Teacher’s Lounge : Ages & Stages


Developmental milestones give a general idea about what to expect from children of different ages. However, there will always be differences between individual children. Some children begin to walk at 10 months, some at 15 months. Some toddle along quickly and smoothly, getting the “hang of it” right away. Others fall down a lot, hesitate, or even give up for a few days. Some children talk before they are 2, others talk very little before they are 3 or so. Some will always be quiet people.

Some abilities become clear in one child, but may never be very strong in another.

Recognize the individual in the child and look for differences based on the following:

Some children need more consistency, more reassurance, and more confidence and trust-building than others. Insecurity sometimes can cause a child to withdraw or behave aggressively.

Some children need more active play than others. They need the opportunity to move around, jump, run, and bounce many times throughout the day. Other children need more quiet time or more rest.

Children are inherently different in their tolerance to noise, activity, visual stimulation, or changes in the environment. An environment that is sensitive to this need in children will provide interesting activities as well as a quiet place to get away from the action.

Some children think quietly through possible solutions to a problem; others push in and try the first idea that occurs to them. Some children are interested in experimenting to find out how objects work; others choose to ask friends or adults for help.

Developmental guidelines should be used as a general rule of thumb. In your work with children, do not confuse earlier or faster development with better development. Early talking by a 1-year-old does not mean that the child will be a chatterbox or a brilliant conversationalist at age 10. Later talking may mean that a toddler is putting more energy into physical growth and motor exploration right now.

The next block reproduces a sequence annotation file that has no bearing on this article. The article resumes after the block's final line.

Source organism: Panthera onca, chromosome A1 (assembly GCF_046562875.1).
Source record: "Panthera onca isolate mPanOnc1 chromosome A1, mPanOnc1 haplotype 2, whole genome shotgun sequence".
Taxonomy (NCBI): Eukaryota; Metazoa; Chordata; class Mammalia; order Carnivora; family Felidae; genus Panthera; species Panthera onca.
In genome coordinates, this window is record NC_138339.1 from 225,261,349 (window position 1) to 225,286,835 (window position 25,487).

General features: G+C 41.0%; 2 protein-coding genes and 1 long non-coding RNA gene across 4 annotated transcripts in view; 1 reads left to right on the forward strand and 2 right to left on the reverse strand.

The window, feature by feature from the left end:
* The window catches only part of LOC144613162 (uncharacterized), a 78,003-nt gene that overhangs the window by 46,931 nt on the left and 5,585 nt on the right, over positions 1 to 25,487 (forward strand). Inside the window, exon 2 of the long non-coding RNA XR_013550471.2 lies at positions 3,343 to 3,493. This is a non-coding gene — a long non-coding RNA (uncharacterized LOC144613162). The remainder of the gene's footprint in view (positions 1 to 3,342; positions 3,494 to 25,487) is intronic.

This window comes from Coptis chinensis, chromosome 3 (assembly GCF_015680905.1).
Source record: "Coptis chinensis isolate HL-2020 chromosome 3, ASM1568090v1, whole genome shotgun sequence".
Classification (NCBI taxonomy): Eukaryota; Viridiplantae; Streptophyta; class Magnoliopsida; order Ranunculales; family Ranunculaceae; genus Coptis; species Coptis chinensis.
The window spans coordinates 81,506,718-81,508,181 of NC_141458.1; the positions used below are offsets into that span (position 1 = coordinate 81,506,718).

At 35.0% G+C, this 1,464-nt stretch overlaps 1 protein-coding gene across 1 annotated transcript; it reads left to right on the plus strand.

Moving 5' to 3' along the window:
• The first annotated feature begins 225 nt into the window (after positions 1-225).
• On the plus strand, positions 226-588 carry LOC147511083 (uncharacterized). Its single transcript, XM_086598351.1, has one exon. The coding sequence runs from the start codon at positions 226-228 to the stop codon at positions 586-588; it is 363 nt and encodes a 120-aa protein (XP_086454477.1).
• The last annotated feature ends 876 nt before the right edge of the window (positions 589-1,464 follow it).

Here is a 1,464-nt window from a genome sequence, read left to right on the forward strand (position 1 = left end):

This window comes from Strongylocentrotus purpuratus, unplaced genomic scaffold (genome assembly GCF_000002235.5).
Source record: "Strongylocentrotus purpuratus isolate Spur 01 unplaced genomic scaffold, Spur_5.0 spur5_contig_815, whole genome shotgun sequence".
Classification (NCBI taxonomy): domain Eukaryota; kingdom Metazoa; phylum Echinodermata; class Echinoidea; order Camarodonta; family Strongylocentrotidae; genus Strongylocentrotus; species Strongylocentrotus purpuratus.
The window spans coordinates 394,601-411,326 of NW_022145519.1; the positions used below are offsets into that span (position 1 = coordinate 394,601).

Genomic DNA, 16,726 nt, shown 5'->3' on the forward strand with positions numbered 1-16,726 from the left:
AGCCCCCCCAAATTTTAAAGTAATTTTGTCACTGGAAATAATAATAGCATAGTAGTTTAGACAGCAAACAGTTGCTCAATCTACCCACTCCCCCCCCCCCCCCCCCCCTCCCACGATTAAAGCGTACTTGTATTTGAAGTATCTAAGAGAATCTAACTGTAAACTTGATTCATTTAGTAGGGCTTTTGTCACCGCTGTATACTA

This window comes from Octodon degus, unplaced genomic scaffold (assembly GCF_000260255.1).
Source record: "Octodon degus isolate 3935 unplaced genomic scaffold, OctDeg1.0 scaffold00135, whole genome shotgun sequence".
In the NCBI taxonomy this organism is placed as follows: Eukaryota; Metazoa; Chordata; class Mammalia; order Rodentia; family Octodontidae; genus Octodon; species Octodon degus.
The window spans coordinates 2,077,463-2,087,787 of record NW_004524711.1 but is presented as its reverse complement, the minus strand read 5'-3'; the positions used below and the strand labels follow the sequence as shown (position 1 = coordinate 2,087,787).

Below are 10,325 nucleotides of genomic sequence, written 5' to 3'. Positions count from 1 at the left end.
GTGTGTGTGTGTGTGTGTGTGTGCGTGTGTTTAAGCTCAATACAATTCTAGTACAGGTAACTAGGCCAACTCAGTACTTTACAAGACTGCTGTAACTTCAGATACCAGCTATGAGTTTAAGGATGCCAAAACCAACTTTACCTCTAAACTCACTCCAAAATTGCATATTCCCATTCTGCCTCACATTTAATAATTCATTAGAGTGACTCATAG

Development or the lack of it that falls outside the normal range may indicate a problem that requires attention. You may need to help parents recognize possible problems and special needs, such as poor vision or hearing. Familiarity with developmental norms and with community resources can assist you in helping parents seek professional advice about developmental questions.

Reprinted with permission from National Network for Child Care -NNCC. Oesterreich, L. (1995). Ages & stages – individual differences. In L. Oesterreich, B. Holt, & S. Karas, Iowa family child care handbook [Pm 1541] (pp. 191-192). Ames, IA: Iowa State University Extension.

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